Third, if you donate your mortgage you’ll get the same cash back as option 7 but much faster. The IRS rule says between 20% and 50% of your adjusted gross income can be a donation deduction. If your adjusted gross income is $60,000 you can write off up to $30,000 for two years. At 24% on $30,000 the IRS pays you $7,200 each year for 2 years as an incentive to donate your mortgage and then you’re done. There is a question answered below of appraised value if you claim more than $5,000 donation credit.
Timing can be an issue to your decision. It is a good idea to do the donation and take the credit in a year of higher income. Once done, if you change to a lower tax bracket (think retirement) the amount you can write off each year is determined by that current year’s tax bracket you are in. Also, if the mortgage is a junior mortgage (there is a 1st mortgage and/or unpaid taxes on the property) and the property is in the foreclosure process, the day foreclosure completes, that junior mortgage is gone as if it never existed. However, if the date of filing at the county recorder’s office for new ownership is done the day before, you get the full benefits of the donation process regardless of what happens the next day. So processing speed can be an issue.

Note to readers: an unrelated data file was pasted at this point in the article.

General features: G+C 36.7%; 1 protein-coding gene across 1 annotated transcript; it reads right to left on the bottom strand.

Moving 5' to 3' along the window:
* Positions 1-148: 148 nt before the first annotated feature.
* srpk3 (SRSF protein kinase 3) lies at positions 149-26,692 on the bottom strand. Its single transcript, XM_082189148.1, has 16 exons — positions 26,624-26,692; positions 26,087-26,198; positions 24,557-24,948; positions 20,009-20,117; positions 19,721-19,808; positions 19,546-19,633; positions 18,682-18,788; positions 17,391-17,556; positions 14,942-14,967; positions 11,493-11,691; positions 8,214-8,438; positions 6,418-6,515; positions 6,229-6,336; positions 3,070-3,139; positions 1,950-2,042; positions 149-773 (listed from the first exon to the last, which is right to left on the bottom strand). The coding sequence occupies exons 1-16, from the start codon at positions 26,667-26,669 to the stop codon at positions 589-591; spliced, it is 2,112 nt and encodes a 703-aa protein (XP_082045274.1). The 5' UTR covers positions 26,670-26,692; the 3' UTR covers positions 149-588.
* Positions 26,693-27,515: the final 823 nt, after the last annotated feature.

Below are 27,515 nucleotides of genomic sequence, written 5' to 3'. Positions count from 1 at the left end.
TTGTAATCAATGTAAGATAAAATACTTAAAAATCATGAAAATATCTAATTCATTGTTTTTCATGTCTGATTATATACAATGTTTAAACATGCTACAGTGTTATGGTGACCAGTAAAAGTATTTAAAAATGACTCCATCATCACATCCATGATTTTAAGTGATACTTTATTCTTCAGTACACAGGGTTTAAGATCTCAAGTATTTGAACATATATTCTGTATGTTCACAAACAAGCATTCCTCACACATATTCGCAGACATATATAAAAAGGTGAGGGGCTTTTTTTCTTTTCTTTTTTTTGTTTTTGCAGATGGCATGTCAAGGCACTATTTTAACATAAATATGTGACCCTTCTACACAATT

There are two catches to donating a mortgage.
- First, will a charity accept your mortgage donation?
Not if it’s worthless, noncollectable or about to disappear in a Primary or Tax lien foreclosure.
- Second, will the IRS ask for an appraisal on the mortgage donation?